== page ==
Anti-mask and anti-vaccination memes online also echo these sentiments. Commonly shared images such as pictures of Jesus or Abraham with the phrases like “My father messed up your immune system in the beginning so y’all need to self-isolate and social distance until a man called Bill Gates will come and invent a vaccine for you” and “Everyone listen up, I messed up the immune system, I’m going to need you all to inject foreign materials into your bodies with needles around 1900 years from now.” This is echoed in a statement by a San Antonio, Texas minister, John Hagee, who contracted COVID-19 and survived, giving full credit to Jesus, never mentioning the hospital staff who cared for him for fifteen days, instead stating, “We have a vaccine. The name is Jesus Christ, the Son of the living God. Let Him sweep through this country and heal the righteous who dare to ask for it” (Nowlin 2020).

Many of these memes and video clips are used online to ridicule believers, such as someone who retweeted a “Vaccinated by the Lord” card with the following traditional joke, “A guy’s treading water in the ocean. A boat comes up and asks if he needs help. The guy says, ‘No, God will save me.’ Another boat comes by and the same answer. A 3rd boat – same. Finally the guy drowns. When he meets god he asks why god didn’t save him. God says ‘I sent you 3 boats.’’ (RobbWuddog, 2021). This joke was mentioned again in a comic posted on Reddit which shows a medical professional saying “Moderna?” and a man responding, “No thanks, God will help me,” the following frame shows a different medical professional saying “Pfizer?” with the same response. The third frame repeats this with “J&J?” with the final frame showing a voice from above saying to the man who refused the vaccines “Oy! I sent you 3 vaccines already, what more do you want?” (Edinciville 2021).

While some of those who oppose vaccination are religious, it would be incorrect to say that they are all religious. My current and previous research indicates that anti-vaccination sentiment is not specifically tied to religious belief, however, especially when I speak to non-American audiences, the assumption is that religion is always a factor, with the supposition that this is a belief that is often tied to smaller, more extreme sects. While many organized religions are thought to be anti-vaccination, few officially are. Groups commonly associated with religious exemption have little to no official opposition to vaccination. For example: Hindus approve of vaccines, even those made with bovine components; Jews and Muslims approve of vaccines, even those made with porcine components; Buddhists and Jainists have no religious texts which opposes vaccination; Catholics and other Christians approve of vaccines, even those associated with human fetal tissue; the Amish have no opposition to vaccination; Christian Scientists have no opposition to vaccination; Jehovah’s Witnesses were opposed to vaccines, but took a neutral stance in the 1950s and became pro-vaccination in the 1990’s; the Dutch Reform Church does have a formal anti-vaccination stance, which states that vaccines interfere with their relationship with God, yet even that messaging is unclear, as some church officials see vaccination as a gift from God (Grabenstein 2013).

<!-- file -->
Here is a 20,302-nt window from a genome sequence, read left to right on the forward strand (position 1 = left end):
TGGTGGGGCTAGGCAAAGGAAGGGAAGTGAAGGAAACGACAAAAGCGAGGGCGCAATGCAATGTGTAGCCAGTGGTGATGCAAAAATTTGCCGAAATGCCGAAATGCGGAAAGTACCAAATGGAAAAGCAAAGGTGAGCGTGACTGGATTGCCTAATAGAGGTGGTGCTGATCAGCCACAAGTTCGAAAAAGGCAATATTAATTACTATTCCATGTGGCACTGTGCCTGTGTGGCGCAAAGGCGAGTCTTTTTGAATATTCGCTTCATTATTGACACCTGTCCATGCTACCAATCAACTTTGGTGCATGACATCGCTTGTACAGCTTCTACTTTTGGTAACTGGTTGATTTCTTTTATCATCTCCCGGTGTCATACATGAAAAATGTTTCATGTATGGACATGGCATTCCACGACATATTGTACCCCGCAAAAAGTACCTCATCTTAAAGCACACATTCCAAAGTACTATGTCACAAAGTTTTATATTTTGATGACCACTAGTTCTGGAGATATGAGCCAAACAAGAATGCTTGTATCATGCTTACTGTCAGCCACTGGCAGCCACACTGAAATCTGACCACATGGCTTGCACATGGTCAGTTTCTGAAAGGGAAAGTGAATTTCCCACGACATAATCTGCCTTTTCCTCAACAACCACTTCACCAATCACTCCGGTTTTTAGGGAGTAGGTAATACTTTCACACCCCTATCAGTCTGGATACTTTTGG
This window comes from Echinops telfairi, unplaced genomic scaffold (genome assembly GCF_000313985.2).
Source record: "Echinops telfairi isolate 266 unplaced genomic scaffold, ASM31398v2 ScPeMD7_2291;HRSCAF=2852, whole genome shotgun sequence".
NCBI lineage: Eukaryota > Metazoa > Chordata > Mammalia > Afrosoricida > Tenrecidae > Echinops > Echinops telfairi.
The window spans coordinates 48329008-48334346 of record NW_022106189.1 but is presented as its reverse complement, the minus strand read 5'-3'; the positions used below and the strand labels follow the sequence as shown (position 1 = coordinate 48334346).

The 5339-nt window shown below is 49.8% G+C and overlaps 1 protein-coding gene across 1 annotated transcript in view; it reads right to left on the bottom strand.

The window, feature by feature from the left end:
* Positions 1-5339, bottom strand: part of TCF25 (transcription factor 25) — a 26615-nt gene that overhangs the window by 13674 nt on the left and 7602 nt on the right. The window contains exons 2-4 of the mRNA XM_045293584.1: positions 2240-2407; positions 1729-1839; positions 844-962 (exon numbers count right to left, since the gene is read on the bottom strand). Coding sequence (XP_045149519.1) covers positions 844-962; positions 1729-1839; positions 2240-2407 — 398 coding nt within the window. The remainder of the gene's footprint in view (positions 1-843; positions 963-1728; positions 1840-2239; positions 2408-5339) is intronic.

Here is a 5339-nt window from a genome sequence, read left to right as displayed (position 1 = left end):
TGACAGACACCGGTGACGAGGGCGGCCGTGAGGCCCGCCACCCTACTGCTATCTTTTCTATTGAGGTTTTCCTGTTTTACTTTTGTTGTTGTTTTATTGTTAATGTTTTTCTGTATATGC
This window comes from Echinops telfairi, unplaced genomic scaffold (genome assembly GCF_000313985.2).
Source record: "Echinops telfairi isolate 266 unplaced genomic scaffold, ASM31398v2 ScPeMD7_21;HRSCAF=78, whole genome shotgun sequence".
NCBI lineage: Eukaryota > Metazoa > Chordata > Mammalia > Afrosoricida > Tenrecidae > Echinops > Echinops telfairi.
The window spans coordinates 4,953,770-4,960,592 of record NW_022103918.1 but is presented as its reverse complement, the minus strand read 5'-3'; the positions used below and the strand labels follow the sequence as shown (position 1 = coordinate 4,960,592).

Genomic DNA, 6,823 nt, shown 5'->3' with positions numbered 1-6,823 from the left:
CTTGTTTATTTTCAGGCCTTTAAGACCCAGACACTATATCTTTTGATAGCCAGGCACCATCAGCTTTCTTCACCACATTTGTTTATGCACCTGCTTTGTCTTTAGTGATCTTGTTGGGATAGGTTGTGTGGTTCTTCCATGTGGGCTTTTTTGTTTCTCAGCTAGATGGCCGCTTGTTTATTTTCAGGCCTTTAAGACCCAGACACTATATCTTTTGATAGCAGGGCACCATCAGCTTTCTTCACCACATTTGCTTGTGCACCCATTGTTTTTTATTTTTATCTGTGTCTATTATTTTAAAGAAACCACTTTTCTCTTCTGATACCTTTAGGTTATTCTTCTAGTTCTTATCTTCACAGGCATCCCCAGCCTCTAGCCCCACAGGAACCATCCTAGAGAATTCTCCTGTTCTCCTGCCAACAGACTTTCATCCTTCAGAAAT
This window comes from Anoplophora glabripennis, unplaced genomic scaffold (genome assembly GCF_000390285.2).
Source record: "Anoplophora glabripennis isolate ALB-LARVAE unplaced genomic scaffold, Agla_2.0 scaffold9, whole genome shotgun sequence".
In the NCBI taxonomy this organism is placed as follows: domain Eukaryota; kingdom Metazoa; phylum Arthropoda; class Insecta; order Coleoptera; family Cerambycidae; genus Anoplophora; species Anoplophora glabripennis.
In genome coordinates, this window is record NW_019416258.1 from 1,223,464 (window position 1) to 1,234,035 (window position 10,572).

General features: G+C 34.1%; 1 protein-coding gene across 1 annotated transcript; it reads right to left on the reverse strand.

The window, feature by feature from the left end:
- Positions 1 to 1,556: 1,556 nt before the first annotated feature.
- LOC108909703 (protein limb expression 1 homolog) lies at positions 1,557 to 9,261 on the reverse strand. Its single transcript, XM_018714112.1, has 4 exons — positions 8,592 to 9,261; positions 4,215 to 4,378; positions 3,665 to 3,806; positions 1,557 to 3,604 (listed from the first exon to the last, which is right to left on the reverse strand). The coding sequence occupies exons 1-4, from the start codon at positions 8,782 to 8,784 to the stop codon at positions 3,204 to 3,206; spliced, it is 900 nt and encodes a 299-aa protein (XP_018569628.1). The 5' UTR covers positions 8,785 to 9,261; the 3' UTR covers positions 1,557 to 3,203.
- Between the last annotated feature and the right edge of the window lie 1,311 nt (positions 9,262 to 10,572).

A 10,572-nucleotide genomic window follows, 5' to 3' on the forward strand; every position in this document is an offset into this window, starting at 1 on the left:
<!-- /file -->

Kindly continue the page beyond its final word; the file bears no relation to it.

However, not everyone agrees with the official statements issued by their chosen religion. During the COVID-19 pandemic, the Vatican Congregation for the Doctrine of the Faith issued a statement, approved by the pope, that “It is morally acceptable to receive Covid-19 vaccines that have used cell lines from aborted fetuses in their research and production process” (Vatican News 2020).2 The Congregation also noted that these cells come from a cell line derived from two fetuses aborted in the 1960s. However, this did not stop individual Catholics from claiming that they would not be vaccinated for religious reasons. Take for example this tweet by Catholic Zealot, “It seems that the Catholics who have accepted the moral liceity of the current COVID vaccines feel the need to justify their choice by name-calling and shaming those of us who refuse to knowing [sic] profit off of the backs of aborted babies. Guilty conscience?” (2021). Meagan Richmond states on Twitter “Medicine & drugs don’t stop a virus infection. Medicine & drugs can only treat symptoms from a virus infection. Jehovah's Witnesses refuse blood transfusions on religious grounds. I’m Catholic so I refuse this experimental drug they call a vaccine on religious grounds” (Richmond 2021). These sentiments reflect vernacular interpretations of core teachings in Catholicism (and much of Evangelical Christianity), with arguments primarily focusing on when life begins and the commandment that thou shall not murder. The faith-based approach of papal approval of the vaccine seems to not matter to some individuals. I certainly encountered people who were relieved to hear that the pope approved of the COVID-19 vaccine, but many of them also stated that they would have gotten it anyway. As Leonard Primiano (1995) pointed out in his article on vernacular religion, there has been a history of scholarship based on the dichotomy of “folk religion” vs “official” religion, which is detrimental to the real beliefs of the individual. Instead, Primiano calls for an inductive approach to generate a “theory of and method for the study of religion based on criteria of religious validity established by the inner experience and perception of the believer” (1995, 40).